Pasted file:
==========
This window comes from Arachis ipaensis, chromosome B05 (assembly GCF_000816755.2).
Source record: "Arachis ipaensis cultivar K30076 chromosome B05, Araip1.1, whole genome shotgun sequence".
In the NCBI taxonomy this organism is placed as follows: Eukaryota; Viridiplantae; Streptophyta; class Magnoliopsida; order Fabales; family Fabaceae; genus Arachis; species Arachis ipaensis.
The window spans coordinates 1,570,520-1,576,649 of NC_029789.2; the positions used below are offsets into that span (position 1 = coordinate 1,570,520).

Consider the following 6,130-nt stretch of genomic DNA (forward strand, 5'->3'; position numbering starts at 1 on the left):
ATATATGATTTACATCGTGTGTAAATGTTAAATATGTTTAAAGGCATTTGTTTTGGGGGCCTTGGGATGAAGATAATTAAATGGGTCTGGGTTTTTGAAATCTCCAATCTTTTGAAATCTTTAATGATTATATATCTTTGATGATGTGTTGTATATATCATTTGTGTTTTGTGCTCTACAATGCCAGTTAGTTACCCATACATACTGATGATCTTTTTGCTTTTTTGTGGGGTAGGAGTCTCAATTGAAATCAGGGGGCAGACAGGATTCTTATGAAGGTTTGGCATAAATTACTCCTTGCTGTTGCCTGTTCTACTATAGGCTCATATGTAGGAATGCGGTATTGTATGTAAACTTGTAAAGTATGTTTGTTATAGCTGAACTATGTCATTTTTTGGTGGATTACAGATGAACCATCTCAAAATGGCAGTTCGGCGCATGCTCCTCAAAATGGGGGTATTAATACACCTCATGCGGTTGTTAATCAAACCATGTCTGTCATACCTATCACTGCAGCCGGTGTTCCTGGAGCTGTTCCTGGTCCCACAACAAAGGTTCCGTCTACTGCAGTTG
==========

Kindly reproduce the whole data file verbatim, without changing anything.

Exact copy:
This window comes from Arachis ipaensis, chromosome B05 (assembly GCF_000816755.2).
Source record: "Arachis ipaensis cultivar K30076 chromosome B05, Araip1.1, whole genome shotgun sequence".
In the NCBI taxonomy this organism is placed as follows: Eukaryota; Viridiplantae; Streptophyta; class Magnoliopsida; order Fabales; family Fabaceae; genus Arachis; species Arachis ipaensis.
The window spans coordinates 1,570,520-1,576,649 of NC_029789.2; the positions used below are offsets into that span (position 1 = coordinate 1,570,520).

Consider the following 6,130-nt stretch of genomic DNA (forward strand, 5'->3'; position numbering starts at 1 on the left):
ATATATGATTTACATCGTGTGTAAATGTTAAATATGTTTAAAGGCATTTGTTTTGGGGGCCTTGGGATGAAGATAATTAAATGGGTCTGGGTTTTTGAAATCTCCAATCTTTTGAAATCTTTAATGATTATATATCTTTGATGATGTGTTGTATATATCATTTGTGTTTTGTGCTCTACAATGCCAGTTAGTTACCCATACATACTGATGATCTTTTTGCTTTTTTGTGGGGTAGGAGTCTCAATTGAAATCAGGGGGCAGACAGGATTCTTATGAAGGTTTGGCATAAATTACTCCTTGCTGTTGCCTGTTCTACTATAGGCTCATATGTAGGAATGCGGTATTGTATGTAAACTTGTAAAGTATGTTTGTTATAGCTGAACTATGTCATTTTTTGGTGGATTACAGATGAACCATCTCAAAATGGCAGTTCGGCGCATGCTCCTCAAAATGGGGGTATTAATACACCTCATGCGGTTGTTAATCAAACCATGTCTGTCATACCTATCACTGCAGCCGGTGTTCCTGGAGCTGTTCCTGGTCCCACAACAAAGGTTCCGTCTACTGCAGTTG